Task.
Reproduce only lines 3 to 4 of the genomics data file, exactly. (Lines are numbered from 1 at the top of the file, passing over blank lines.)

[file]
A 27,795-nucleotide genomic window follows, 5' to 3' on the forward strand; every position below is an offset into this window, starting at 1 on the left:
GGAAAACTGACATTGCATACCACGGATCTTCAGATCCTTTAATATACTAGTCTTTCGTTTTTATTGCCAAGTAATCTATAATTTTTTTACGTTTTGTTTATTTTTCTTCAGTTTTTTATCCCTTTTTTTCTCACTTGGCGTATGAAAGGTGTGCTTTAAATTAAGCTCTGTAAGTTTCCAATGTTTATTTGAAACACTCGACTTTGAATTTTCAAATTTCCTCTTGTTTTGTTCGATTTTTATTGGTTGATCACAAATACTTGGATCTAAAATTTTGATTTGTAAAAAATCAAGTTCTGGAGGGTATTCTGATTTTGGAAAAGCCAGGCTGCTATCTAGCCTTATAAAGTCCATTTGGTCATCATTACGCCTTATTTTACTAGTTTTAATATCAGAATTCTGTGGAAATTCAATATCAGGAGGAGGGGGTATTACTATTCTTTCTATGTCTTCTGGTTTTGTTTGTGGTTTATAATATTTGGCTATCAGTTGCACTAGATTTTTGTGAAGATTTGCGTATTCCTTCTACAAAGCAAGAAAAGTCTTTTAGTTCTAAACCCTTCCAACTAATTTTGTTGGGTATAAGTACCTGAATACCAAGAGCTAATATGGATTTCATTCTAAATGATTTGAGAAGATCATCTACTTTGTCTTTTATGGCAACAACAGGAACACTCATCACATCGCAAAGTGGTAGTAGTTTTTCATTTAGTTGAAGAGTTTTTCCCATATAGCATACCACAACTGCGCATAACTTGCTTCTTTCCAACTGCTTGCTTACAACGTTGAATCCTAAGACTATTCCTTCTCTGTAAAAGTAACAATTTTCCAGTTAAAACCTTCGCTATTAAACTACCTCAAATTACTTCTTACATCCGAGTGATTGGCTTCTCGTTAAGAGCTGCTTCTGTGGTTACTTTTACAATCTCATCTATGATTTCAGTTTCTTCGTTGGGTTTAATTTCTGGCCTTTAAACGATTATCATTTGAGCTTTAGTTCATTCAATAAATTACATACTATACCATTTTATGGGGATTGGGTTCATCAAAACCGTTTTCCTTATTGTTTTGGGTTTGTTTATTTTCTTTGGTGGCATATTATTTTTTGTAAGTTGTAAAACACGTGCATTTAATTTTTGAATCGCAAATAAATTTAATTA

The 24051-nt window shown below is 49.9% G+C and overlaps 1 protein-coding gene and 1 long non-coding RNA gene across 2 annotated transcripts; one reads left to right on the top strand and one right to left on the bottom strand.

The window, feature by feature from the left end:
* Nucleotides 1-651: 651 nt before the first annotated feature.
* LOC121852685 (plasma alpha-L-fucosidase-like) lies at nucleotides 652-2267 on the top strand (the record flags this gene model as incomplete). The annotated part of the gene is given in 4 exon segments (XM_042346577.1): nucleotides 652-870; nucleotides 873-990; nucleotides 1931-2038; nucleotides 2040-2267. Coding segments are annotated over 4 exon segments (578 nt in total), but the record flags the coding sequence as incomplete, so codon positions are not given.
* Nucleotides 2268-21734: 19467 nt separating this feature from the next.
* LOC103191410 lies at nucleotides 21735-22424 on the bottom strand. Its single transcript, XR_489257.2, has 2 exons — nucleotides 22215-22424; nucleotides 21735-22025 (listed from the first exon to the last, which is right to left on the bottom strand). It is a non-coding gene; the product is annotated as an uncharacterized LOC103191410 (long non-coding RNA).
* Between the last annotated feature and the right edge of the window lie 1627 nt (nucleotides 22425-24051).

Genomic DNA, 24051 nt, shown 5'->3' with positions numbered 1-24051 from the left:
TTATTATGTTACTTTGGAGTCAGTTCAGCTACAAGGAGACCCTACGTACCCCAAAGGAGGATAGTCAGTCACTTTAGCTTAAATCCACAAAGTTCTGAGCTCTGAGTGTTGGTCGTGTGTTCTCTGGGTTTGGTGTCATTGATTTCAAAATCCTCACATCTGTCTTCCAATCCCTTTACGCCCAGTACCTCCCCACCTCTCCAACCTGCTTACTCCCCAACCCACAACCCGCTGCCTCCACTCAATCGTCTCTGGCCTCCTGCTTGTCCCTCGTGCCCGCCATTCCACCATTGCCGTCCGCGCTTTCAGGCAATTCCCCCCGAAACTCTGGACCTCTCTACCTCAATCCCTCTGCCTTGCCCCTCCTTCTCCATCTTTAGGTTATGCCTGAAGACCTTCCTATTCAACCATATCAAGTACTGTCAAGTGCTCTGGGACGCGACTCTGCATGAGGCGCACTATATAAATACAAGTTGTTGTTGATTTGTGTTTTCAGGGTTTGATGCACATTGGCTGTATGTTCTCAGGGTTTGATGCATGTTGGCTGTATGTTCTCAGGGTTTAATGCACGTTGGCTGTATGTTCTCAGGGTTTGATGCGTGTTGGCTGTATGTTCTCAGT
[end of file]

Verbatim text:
The 24051-nt window shown below is 49.9% G+C and overlaps 1 protein-coding gene and 1 long non-coding RNA gene across 2 annotated transcripts; one reads left to right on the top strand and one right to left on the bottom strand.

The window, feature by feature from the left end: